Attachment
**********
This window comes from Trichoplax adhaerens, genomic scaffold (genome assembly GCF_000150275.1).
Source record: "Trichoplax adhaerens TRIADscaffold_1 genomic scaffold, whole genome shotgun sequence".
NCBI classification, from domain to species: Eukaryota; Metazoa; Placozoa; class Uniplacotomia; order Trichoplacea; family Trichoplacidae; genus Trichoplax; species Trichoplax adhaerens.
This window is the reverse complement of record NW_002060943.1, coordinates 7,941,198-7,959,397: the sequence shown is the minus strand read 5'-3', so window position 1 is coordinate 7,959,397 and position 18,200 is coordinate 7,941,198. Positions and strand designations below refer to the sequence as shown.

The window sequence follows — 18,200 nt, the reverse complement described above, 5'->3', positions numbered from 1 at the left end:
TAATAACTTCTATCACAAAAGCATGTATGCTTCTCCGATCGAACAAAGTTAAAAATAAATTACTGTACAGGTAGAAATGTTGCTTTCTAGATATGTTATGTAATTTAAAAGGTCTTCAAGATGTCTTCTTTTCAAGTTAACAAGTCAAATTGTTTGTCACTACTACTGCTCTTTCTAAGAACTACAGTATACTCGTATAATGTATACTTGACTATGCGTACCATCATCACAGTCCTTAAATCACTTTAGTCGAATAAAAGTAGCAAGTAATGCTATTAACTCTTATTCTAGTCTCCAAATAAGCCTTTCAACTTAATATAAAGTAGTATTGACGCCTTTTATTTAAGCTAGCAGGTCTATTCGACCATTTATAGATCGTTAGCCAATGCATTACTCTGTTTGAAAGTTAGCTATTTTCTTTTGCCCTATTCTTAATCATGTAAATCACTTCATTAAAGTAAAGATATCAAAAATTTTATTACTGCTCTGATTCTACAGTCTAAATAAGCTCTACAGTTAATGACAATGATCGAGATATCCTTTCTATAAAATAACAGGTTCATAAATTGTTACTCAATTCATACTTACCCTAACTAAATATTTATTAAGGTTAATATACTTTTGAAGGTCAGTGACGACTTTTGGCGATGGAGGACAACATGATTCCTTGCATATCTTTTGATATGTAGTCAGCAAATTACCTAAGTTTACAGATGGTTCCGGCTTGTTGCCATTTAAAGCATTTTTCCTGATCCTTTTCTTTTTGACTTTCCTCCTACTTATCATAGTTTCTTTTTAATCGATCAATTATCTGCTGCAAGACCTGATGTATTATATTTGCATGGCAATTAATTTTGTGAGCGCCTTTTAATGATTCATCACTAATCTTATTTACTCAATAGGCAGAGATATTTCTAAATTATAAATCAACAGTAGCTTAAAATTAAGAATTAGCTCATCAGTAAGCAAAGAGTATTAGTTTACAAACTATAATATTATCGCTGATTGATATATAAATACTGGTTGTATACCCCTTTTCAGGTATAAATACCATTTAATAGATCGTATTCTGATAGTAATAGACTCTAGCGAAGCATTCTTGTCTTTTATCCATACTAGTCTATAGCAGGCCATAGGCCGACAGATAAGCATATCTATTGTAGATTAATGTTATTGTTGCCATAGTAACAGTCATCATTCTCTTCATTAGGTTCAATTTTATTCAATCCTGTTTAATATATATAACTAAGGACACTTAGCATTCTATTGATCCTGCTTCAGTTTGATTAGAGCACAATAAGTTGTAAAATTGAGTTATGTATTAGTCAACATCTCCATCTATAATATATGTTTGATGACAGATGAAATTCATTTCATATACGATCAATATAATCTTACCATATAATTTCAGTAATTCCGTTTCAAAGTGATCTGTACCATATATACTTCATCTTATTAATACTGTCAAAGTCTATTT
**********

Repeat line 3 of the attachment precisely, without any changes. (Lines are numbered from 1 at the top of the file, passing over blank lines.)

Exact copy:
NCBI classification, from domain to species: Eukaryota; Metazoa; Placozoa; class Uniplacotomia; order Trichoplacea; family Trichoplacidae; genus Trichoplax; species Trichoplax adhaerens.